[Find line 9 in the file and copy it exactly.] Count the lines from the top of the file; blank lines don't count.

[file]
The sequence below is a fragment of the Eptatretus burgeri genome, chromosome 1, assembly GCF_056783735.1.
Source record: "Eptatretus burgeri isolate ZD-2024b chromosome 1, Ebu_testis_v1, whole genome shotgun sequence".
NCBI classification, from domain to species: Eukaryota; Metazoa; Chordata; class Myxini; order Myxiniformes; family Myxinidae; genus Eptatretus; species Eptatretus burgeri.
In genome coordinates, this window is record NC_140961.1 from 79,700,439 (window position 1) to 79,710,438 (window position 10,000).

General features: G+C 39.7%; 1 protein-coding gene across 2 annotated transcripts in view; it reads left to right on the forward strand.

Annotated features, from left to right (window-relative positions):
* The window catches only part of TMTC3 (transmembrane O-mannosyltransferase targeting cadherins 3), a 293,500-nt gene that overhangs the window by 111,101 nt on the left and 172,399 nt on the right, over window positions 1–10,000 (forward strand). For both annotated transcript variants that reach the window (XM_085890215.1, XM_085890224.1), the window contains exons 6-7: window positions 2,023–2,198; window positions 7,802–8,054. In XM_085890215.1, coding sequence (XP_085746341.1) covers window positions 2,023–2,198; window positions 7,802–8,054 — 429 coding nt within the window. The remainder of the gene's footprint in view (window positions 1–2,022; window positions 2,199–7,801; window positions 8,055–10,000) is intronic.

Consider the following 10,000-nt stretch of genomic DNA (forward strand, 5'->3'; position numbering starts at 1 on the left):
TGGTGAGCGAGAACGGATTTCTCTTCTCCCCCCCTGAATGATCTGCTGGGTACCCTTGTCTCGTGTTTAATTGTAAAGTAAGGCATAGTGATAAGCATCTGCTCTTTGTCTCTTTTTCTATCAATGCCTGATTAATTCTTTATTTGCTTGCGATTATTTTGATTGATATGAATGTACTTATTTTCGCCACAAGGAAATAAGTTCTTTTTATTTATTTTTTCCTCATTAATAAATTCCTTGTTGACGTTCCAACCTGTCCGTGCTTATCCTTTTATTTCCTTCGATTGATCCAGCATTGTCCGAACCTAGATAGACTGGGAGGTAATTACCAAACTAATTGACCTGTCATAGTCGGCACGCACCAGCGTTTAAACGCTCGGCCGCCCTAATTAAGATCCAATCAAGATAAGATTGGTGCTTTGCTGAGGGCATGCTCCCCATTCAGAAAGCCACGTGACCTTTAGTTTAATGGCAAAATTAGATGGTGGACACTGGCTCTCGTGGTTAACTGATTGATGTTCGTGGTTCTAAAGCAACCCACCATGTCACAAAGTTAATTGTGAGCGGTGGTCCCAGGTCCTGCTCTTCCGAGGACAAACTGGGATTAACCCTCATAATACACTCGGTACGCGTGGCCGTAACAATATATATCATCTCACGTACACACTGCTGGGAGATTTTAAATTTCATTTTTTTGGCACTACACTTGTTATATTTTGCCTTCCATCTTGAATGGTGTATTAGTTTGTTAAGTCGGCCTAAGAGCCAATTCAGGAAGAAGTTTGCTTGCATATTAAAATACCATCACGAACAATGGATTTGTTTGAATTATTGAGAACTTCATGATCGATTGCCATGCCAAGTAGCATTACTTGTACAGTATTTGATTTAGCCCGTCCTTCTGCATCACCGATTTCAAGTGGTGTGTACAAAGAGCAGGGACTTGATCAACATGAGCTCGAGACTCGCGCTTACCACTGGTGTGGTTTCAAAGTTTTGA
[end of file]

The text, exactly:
TGGTGAGCGAGAACGGATTTCTCTTCTCCCCCCCTGAATGATCTGCTGGGTACCCTTGTCTCGTGTTTAATTGTAAAGTAAGGCATAGTGATAAGCATCTGCTCTTTGTCTCTTTTTCTATCAATGCCTGATTAATTCTTTATTTGCTTGCGATTATTTTGATTGATATGAATGTACTTATTTTCGCCACAAGGAAATAAGTTCTTTTTATTTATTTTTTCCTCATTAATAAATTCCTTGTTGACGTTCCAACCTGTCCGTGCTTATCCTTTTATTTCCTTCGATTGATCCAGCATTGTCCGAACCTAGATAGACTGGGAGGTAATTACCAAACTAATTGACCTGTCATAGTCGGCACGCACCAGCGTTTAAACGCTCGGCCGCCCTAATTAAGATCCAATCAAGATAAGATTGGTGCTTTGCTGAGGGCATGCTCCCCATTCAGAAAGCCACGTGACCTTTAGTTTAATGGCAAAATTAGATGGTGGACACTGGCTCTCGTGGTTAACTGATTGATGTTCGTGGTTCTAAAGCAACCCACCATGTCACAAAGTTAATTGTGAGCGGTGGTCCCAGGTCCTGCTCTTCCGAGGACAAACTGGGATTAACCCTCATAATACACTCGGTACGCGTGGCCGTAACAATATATATCATCTCACGTACACACTGCTGGGAGATTTTAAATTTCATTTTTTTGGCACTACACTTGTTATATTTTGCCTTCCATCTTGAATGGTGTATTAGTTTGTTAAGTCGGCCTAAGAGCCAATTCAGGAAGAAGTTTGCTTGCATATTAAAATACCATCACGAACAATGGATTTGTTTGAATTATTGAGAACTTCATGATCGATTGCCATGCCAAGTAGCATTACTTGTACAGTATTTGATTTAGCCCGTCCTTCTGCATCACCGATTTCAAGTGGTGTGTACAAAGAGCAGGGACTTGATCAACATGAGCTCGAGACTCGCGCTTACCACTGGTGTGGTTTCAAAGTTTTGA